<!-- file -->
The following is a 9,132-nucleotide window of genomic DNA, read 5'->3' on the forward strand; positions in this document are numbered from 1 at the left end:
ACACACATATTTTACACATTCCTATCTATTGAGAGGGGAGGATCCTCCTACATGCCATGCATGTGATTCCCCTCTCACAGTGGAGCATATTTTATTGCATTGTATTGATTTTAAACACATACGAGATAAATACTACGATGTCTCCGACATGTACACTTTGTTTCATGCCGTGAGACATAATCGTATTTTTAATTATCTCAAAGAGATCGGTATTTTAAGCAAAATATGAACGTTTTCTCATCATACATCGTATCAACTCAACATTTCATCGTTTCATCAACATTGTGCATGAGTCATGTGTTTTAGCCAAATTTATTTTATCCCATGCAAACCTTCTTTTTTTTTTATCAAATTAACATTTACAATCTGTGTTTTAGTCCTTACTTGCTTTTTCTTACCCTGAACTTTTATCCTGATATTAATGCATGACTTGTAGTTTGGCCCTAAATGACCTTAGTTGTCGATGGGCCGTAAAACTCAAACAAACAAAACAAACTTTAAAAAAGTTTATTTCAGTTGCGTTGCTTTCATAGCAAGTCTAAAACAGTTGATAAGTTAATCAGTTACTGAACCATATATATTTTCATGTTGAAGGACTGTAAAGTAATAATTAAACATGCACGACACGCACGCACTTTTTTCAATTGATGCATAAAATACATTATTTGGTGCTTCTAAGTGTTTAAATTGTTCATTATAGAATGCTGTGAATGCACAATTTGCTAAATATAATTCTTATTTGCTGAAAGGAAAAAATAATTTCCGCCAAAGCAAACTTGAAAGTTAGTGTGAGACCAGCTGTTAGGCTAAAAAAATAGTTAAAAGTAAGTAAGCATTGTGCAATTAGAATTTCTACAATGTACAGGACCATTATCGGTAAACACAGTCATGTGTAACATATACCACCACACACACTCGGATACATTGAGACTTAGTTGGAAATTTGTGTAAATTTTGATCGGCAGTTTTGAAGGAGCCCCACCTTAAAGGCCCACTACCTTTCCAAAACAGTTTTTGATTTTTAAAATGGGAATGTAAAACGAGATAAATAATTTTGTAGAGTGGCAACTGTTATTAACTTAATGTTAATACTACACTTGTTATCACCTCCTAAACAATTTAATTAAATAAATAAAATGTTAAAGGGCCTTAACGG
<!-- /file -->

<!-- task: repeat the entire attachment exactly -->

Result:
The following is a 9,132-nucleotide window of genomic DNA, read 5'->3' on the forward strand; positions in this document are numbered from 1 at the left end:
ACACACATATTTTACACATTCCTATCTATTGAGAGGGGAGGATCCTCCTACATGCCATGCATGTGATTCCCCTCTCACAGTGGAGCATATTTTATTGCATTGTATTGATTTTAAACACATACGAGATAAATACTACGATGTCTCCGACATGTACACTTTGTTTCATGCCGTGAGACATAATCGTATTTTTAATTATCTCAAAGAGATCGGTATTTTAAGCAAAATATGAACGTTTTCTCATCATACATCGTATCAACTCAACATTTCATCGTTTCATCAACATTGTGCATGAGTCATGTGTTTTAGCCAAATTTATTTTATCCCATGCAAACCTTCTTTTTTTTTTATCAAATTAACATTTACAATCTGTGTTTTAGTCCTTACTTGCTTTTTCTTACCCTGAACTTTTATCCTGATATTAATGCATGACTTGTAGTTTGGCCCTAAATGACCTTAGTTGTCGATGGGCCGTAAAACTCAAACAAACAAAACAAACTTTAAAAAAGTTTATTTCAGTTGCGTTGCTTTCATAGCAAGTCTAAAACAGTTGATAAGTTAATCAGTTACTGAACCATATATATTTTCATGTTGAAGGACTGTAAAGTAATAATTAAACATGCACGACACGCACGCACTTTTTTCAATTGATGCATAAAATACATTATTTGGTGCTTCTAAGTGTTTAAATTGTTCATTATAGAATGCTGTGAATGCACAATTTGCTAAATATAATTCTTATTTGCTGAAAGGAAAAAATAATTTCCGCCAAAGCAAACTTGAAAGTTAGTGTGAGACCAGCTGTTAGGCTAAAAAAATAGTTAAAAGTAAGTAAGCATTGTGCAATTAGAATTTCTACAATGTACAGGACCATTATCGGTAAACACAGTCATGTGTAACATATACCACCACACACACTCGGATACATTGAGACTTAGTTGGAAATTTGTGTAAATTTTGATCGGCAGTTTTGAAGGAGCCCCACCTTAAAGGCCCACTACCTTTCCAAAACAGTTTTTGATTTTTAAAATGGGAATGTAAAACGAGATAAATAATTTTGTAGAGTGGCAACTGTTATTAACTTAATGTTAATACTACACTTGTTATCACCTCCTAAACAATTTAATTAAATAAATAAAATGTTAAAGGGCCTTAACGG